P99

◆ P99_TRY

#define P99_TRY
Value:
/* one phase for the try, one for the finally */ \
for (register unsigned p00_pha = 0; p00_pha < 2u; ++p00_pha) \
/* Restrict the first phase to the try */ \
if (!p00_pha) \
P00_BLK_START \
P00_BLK_BEFORE(p00_jmp_push(p00_unwind_top)) \
do
#define P99_UNWIND_PROTECT
Unwind execution from several levels of nesting inside a function.
Definition: p99_block.h:604

Create a block that can catch exceptions.

Remarks
This must be used with either P99_CATCH or P99_FINALLY following immediately after the depending block.

The simplest use of this feature is together with P99_FINALLY

unsigned char*volatile buffer = 0;
buffer = malloc(bignumber);
if (!buffer) P99_THROW(thrd_nomem);
// do something complicated with buffer
favorite_func(buffer);
free(buffer);
}

This will ensure that the buffer allocated in buffer will always be freed, regardless of any error conditions the code encounters. In particular this will work, even if an exception is thrown from below the call to favorite_func.

If no exception occurs, the P99_FINALLY clause is always executed. Execution then continues after the clause, just as for normal code.

If an exception occurs, the P99_FINALLY clause is executed (and in this case the call to free is issued). But afterwards, execution will not continue as normal but instead will jump to the next P99_FINALLY or P99_CATCH block on the call stack.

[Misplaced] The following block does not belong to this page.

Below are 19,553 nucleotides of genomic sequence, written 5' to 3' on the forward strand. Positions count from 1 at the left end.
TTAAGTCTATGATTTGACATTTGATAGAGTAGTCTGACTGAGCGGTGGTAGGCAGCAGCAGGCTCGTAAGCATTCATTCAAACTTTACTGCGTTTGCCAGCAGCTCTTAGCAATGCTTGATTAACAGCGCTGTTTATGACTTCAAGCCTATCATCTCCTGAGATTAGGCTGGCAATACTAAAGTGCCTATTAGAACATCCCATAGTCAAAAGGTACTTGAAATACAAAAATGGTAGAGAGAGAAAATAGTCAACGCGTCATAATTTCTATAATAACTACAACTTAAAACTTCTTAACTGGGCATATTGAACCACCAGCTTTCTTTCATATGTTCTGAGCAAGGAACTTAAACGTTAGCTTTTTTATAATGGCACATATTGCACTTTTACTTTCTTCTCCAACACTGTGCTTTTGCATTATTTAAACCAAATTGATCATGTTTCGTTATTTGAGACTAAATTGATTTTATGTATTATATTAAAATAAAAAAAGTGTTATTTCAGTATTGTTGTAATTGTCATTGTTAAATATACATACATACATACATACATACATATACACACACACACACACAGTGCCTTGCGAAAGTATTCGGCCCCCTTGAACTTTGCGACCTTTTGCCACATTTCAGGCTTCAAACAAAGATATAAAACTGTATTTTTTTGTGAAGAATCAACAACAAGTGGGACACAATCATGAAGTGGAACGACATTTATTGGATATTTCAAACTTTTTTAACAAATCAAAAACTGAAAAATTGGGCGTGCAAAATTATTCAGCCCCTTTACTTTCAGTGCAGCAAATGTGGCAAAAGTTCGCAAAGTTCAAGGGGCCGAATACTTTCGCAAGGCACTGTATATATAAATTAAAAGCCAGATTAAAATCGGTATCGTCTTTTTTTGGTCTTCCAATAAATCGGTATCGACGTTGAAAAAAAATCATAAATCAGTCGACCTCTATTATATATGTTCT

An alternative way is to use P99_CATCH and to handle different exceptions explicitly.

unsigned char*volatile buffer = 0;
buffer = malloc(bignumber);
if (!buffer) P99_THROW(thrd_nomem);
// do something complicated with buffer
} P99_CATCH(int code) {
switch(code) {
case thrd_nomem: perror("we had an allocation error"); break;
case thrd_timedout: perror("we were timed out"); break;
}
free(buffer);
if (code) P99_RETHROW;
}

The difference here is that we receive the error code through the variable code and we can thus take different action for different exceptional conditions. If it weren't for the P99_RETHROW, the unrolling of the call stack would stop at this point and execution would continue after the catch block. The exception would be considered caught.

Here, since there is a P99_RETHROW, execution will jump to the next P99_FINALLY or P99_CATCH block on the call stack. In fact a catch clause of

P99_CATCH(int code) {
// do something here and then
if (code) P99_RETHROW;
}

Would be equivalent to

// do something here
}

except that this wouldn't give access to code.

Note that the code depending on P99_TRY must always be an entire block with { } surrounding it. The code depending on P99_FINALLY or P99_CATCH doesn't have that restriction and could be just a single statement.

Warning
Utilities that change control flow in an unexpected way may result in the loss of some modifications that are effected on variables. A modern compiler should tell you when you are in such a situation. If it is the case you'd have to declare the variable in question with the volatile qualifier. For an explanation see P99_UNWIND_PROTECT.

Definition at line 579 of file p99_try.h.